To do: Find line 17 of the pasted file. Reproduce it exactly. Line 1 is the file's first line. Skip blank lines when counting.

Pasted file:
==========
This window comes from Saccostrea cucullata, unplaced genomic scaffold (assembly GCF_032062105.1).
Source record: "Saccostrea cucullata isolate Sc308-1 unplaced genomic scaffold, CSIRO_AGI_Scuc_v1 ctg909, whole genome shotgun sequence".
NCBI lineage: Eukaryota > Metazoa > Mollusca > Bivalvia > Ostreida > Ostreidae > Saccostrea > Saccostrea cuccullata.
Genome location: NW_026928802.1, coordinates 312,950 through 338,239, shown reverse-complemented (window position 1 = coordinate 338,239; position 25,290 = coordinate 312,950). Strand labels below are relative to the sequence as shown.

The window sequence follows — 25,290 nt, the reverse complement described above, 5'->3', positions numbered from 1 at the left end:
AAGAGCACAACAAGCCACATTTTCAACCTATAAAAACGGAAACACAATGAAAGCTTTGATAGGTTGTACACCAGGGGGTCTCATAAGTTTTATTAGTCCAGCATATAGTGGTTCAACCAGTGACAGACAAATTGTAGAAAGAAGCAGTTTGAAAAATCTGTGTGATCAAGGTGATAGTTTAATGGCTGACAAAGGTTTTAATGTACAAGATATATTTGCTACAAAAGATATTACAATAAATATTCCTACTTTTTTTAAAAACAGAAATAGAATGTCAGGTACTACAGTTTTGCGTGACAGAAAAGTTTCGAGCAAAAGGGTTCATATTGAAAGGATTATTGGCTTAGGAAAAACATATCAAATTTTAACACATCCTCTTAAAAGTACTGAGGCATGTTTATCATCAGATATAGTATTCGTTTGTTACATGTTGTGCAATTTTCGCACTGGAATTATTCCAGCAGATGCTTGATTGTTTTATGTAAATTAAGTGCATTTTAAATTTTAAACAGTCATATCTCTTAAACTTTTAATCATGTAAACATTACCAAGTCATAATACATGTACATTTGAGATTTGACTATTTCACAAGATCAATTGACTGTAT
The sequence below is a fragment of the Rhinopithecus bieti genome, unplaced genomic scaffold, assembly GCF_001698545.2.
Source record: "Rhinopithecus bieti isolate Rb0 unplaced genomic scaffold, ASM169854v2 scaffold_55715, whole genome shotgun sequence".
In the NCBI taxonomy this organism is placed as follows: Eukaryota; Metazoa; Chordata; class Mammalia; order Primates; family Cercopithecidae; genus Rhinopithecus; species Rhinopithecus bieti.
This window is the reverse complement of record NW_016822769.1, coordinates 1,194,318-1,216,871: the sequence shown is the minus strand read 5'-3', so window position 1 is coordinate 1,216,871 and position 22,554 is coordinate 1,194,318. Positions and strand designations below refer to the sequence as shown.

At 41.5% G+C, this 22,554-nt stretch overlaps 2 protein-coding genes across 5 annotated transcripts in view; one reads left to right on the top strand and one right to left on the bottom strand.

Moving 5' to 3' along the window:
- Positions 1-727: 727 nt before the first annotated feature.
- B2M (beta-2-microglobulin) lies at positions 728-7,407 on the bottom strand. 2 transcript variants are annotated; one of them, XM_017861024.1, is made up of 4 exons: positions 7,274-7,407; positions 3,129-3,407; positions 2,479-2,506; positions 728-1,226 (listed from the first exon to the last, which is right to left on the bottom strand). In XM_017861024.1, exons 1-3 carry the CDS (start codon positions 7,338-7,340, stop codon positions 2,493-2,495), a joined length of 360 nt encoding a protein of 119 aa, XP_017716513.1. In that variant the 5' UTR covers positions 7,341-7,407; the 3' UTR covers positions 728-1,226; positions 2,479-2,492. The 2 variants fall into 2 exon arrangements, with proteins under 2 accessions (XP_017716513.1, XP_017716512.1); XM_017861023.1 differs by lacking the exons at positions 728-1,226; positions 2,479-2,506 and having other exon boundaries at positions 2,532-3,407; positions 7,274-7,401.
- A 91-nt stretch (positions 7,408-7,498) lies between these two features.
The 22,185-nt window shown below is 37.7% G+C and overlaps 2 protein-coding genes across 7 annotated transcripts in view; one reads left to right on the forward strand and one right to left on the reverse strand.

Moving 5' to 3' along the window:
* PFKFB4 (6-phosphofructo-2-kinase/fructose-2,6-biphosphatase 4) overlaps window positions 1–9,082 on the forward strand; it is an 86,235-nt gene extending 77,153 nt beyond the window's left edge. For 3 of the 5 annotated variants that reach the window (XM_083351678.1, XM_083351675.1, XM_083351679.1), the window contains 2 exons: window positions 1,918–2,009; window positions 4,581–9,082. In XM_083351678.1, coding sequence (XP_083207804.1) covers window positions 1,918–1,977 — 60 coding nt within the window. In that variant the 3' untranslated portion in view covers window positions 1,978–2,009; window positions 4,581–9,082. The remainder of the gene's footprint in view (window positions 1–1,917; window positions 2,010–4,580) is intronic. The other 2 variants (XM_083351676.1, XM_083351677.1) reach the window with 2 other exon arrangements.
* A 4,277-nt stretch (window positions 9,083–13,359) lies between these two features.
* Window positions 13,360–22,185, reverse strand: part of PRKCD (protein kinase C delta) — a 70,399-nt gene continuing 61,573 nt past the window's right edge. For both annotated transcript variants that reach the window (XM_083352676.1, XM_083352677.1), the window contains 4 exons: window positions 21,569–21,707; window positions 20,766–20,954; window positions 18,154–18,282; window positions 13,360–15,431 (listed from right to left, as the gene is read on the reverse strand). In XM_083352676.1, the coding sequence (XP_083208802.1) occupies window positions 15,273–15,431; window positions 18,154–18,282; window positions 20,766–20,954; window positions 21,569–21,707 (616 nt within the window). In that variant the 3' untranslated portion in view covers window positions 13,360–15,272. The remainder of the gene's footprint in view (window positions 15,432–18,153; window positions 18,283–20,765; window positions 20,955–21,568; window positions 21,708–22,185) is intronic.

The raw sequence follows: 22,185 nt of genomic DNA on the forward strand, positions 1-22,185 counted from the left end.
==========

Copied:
Moving 5' to 3' along the window: